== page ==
Sunday, February 14, 2021

Feast of St. Valentine (early 200s to AD 269 or 270), Patron of Love, Young People, Happy Marriages

    St. Valentine, officially known as St. Valentine of Rome, is a third-century Roman saint widely celebrated on February 14 and commonly associated with “courtly love.”

    Although not much of St. Valentine’s life is reliably known, it is generally agreed that St. Valentine was martyred in about 270 AD and then buried on the Via Flaminia to the north of Rome. In 1969, the Roman Catholic Church removed St. Valentine from the General Roman Calendar, because so little is known about him. However, the Church still recognizes him as a saint, listing him in the February 14 spot of Roman Martyrology. (link)

    One common story about St. Valentine is that at one point of his life, as the former Bishop of Terni, Narnia and Amelia, he was placed on house arrest by Judge Asterius. While discussing religion and faith with the Judge, Valentine pledged the validity of Jesus. The judge immediately put Valentine and his faith to the test. St. Valentine was presented with the judge’s blind daughter and told to restore her sight. If he succeeded, the judge vowed to do anything for Valentine. Placing his hands onto her eyes, Valentine restored the child’s vision.

    Judge Asterius was humbled and obeyed Valentine’s requests. Asterius broke all the idols around his house, fasted for three days and became baptized, along with his family and entire 44-member household. The now faithful judge then freed all of his Christian inmates.

    St. Valentine was evidently later arrested again for continuing to try to convert people to Christianity. He was sent to Rome under the emperor Claudius Gothicus (Claudius II).

    The story tells that St. Valentine was imprisoned for marrying Christian couples and aiding Christians being persecuted by Claudius in Rome. Both acts were considered serious crimes. A relationship between the saint and emperor began to grow, until Valentine attempted to convince Claudius of Christianity. Claudius became enraged and sentenced Valentine to death, commanding him to renounce his faith or be beaten with clubs and beheaded.

    St. Valentine refused to renounce his faith and Christianity and was executed outside the Flaminian Gate on February 14, 269. (However, other tales of St. Valentine’s life claim he was executed either in the year 270, 273 or 280.)

    Other accounts of St. Valentine’s arrests tell that he secretly married couples so husbands wouldn’t have to go to war.

    Another variation of the legend of St. Valentine says he refused to sacrifice to pagan gods, was imprisoned and while imprisoned he healed the jailer’s blind daughter. On the day of his execution, he left the girl a note signed, “Your Valentine.”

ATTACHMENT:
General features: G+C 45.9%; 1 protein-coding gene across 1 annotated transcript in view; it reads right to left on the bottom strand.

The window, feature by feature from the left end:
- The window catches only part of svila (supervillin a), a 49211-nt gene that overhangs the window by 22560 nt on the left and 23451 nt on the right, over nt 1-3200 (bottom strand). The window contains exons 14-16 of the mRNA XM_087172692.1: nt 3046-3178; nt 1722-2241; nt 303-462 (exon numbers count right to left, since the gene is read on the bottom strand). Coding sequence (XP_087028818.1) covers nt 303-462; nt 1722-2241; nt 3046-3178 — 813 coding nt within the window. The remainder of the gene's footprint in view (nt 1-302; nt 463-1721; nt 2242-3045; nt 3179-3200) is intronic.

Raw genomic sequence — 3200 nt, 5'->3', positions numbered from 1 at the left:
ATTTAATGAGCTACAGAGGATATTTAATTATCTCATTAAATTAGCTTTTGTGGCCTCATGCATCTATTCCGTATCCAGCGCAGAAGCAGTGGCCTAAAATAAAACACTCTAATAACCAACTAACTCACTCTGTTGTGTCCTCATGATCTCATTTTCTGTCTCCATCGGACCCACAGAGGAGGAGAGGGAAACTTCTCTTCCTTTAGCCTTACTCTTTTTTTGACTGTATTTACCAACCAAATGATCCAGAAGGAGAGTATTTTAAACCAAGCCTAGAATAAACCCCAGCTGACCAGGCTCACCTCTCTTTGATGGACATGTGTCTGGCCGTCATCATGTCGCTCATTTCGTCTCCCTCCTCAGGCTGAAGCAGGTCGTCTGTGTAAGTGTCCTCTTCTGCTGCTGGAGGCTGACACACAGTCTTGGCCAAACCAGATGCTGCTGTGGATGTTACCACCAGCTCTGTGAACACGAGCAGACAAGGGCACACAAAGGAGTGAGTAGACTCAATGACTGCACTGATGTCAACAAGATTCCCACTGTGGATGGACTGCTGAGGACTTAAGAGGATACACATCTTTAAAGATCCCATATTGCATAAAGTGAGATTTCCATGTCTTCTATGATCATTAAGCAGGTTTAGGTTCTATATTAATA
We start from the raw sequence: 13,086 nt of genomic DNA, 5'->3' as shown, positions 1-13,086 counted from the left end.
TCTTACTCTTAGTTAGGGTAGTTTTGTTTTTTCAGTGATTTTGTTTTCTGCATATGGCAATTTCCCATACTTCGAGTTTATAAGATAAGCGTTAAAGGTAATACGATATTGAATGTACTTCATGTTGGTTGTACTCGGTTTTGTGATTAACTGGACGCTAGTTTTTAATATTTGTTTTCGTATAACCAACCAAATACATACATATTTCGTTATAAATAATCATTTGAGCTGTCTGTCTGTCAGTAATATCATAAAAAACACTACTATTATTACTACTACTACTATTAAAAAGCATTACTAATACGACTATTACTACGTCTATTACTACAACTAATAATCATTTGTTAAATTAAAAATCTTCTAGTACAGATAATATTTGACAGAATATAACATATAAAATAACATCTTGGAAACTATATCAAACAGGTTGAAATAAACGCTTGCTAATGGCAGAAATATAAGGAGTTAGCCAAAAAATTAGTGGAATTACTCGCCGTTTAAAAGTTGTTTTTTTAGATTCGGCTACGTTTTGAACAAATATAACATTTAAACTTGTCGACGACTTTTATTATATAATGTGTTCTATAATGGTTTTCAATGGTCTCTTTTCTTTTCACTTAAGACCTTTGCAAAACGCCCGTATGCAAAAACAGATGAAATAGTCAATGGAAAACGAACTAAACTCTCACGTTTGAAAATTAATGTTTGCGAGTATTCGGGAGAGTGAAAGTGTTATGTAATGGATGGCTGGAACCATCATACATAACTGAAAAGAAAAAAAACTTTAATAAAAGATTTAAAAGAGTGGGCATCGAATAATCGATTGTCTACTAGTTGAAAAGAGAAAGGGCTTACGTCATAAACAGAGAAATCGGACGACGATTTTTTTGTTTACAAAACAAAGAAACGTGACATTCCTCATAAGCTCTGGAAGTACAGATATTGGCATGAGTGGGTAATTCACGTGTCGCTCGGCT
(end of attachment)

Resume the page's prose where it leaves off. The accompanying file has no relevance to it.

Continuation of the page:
Pope Julius I is said to have built a church near Ponte Mole in his memory, which for a long time gave name to the gate now called Porta del Popolo.

    The romantic nature of Valentine’s Day may have derived during the Middle Ages, when it was believed that birds paired couples in mid-February. According to English 18th-century antiquarians Alban Butler and Francis Douce, Valentine’s Day was most likely created to overpower the pagan holiday, Lupercalia. Although the exact origin of the holiday is not widely agreed upon, it is widely recognized as a day for love, devotion and romance.

    Whoever he was, Valentine did really exist, because archaeologists have unearthed a Roman catacomb and an ancient church dedicated to St. Valentine. In 496 AD, Pope Gelasius marked February 14th as a celebration in honor of his martyrdom.

    Relics of St. Valentine can be found all over the world. A flower-crowned skull of St. Valentine can be found in the Basilica of Santa Maria in Cosmedin, Rome. In 1836, other relics were exhumed from the catacombs of St. Hippolytus on the Via Tiburtina and were identified as Valentine’s. These were transported for a special Mass dedicated to those young and in love.

    In 1836, Fr. John Spratt received a gift from Pope Gregory XVI, a “small vessel tinged” with St. Valentine’s blood. This gift now stands placed in Whitefriar Street Church in Dublin, Ireland. Other alleged relics were found in Prague in the Church of St Peter and Paul at Vysehrad; in the parish church of St. Mary’s Assumption in Chelmno Poland; at the reliquary of Roquemaure in France; in the Stephansdom in Vienna; in Balzan in Malta and also in Blessed John Duns Scotus’ church in the Gorbals area of Glasgow, Scotland.

    St. Valentine is the Patron Saint of affianced couples, bee keepers, engaged couples, epilepsy, fainting, greetings, happy marriages, love, lovers, plague, travelers, and young people. He is represented in pictures with birds and roses and his feast day is celebrated on February 14.

A special St. Valentine Prayer (link)